I also decline to accept the blame for Obamacare. If McCain had been elected, I’m totally convinced that sometime in his term we would have had some bill moving in the same direction, because of his “great man” complex and the consequent need he suffers to go down in history. Except that the Republicans would not have strongly opposed it, and he would have gotten a bunch of Democrats to go along with  “Well, it’s not perfect, but in the spirit of bipartisanship, we’ll support it, blah, blah.” And it would not ever be repealed, and we would not have the tea party movement electing people on the promise to repeal it.

      And if you doubt that McCain would go down that path, the only response I think I need to offer is “Medicare RX”. Plus, McCain was (and is, despite his primary-period equivocating) hot to offer amnesty and exacerbate all the problems that come from twenty to thirty million new permanent residents with no assimilation and to desire to assimilate. McCain was a vain peacock, and would have done whatever it took for his strutting to be noticed and appreciated by the national media.

      Sometimes shock treatment is the only answer. I’ve spent my whole life playing the game you suggest, trying for incremental approaches, supporting the half-a-loaf mentality that ended up getting minus quarter of a loaf. IT DOESN’T WORK! You can’t point to any time that it’s done anything but slow the march towards leftism.

      Screw that. It’s time to try something else. I don’t claim that the something else will work, but we know beyond any reasonable doubt that the course you counsel DOES NOT WORK.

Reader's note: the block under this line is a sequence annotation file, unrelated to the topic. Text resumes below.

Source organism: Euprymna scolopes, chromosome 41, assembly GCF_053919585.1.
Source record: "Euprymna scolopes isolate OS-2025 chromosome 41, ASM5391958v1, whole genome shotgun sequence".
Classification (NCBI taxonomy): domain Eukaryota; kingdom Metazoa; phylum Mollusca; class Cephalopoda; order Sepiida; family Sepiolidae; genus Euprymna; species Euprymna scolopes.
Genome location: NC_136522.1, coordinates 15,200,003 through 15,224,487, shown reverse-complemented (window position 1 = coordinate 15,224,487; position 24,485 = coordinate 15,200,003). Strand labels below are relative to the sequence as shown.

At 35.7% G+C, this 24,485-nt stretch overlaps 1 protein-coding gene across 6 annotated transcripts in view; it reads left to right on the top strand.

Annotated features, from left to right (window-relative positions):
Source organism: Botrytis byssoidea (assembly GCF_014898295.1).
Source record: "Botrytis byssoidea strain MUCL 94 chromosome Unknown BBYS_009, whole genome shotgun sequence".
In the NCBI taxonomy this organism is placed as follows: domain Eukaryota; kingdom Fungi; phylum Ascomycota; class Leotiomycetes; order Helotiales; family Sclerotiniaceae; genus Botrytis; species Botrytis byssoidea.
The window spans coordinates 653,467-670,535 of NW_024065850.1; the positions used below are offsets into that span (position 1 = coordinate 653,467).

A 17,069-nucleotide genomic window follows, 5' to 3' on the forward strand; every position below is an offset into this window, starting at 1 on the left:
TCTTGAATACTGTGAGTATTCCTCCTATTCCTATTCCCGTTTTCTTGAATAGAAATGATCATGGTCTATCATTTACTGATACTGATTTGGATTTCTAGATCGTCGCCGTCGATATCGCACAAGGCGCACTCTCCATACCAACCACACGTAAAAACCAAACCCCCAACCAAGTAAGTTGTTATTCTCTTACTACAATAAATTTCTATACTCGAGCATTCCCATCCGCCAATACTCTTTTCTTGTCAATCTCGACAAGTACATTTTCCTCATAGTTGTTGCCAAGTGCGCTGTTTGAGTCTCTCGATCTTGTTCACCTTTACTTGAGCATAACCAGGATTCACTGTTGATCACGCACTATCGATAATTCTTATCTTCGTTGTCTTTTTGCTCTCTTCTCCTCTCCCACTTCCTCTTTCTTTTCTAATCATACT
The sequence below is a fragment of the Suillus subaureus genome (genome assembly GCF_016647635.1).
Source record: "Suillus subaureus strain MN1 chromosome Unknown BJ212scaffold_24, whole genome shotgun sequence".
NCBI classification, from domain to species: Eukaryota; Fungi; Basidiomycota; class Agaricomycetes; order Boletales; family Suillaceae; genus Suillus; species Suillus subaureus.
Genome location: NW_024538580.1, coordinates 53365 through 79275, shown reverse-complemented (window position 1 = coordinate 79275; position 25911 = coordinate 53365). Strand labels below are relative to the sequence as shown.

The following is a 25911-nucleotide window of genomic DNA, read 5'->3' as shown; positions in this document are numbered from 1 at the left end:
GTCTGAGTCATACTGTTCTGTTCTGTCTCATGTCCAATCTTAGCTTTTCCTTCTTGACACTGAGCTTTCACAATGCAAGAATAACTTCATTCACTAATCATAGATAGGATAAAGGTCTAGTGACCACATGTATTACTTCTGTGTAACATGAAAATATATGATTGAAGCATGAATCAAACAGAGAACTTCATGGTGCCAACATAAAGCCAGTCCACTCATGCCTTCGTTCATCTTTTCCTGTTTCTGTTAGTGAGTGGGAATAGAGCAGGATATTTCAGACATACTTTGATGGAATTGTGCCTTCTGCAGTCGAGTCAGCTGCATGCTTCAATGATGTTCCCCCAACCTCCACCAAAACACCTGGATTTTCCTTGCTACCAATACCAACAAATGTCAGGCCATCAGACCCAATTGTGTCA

Just in case that didn’t register, I’ll say it again. Playing politics-as-usual, and putting up with squishes to get a majority DOES NOT WORK. Nominating and even electing “pragmatic moderate” members of the political gentry DOES NOT WORK. Allowing people like Jeffords and Specter to hold the party hostage to their own fantasies about their own importance DOES NOT WORK.

  • Of course you don’t accept any blame.  I never expect the ideologically pure to admit fault in any way, because by God you’ve got Principles, and Principles are never wrong.
    But you give the game away with “we would not have the tea party movement electing people on the promise to repeal it.”
    Of course we would.  We’d have been just as pissed at McCain for doing this as we are at Jugears.  The anger out there is not due to the party in power, but the policies being forced through.

    • You have to start with something, Phil – and principles seem a good place. There’s always room for compromise on the margins, but not on the core of principles or they’re not principles. We’re in the position we now “enjoy” from the lack of following them, not because they’re bad or too confining.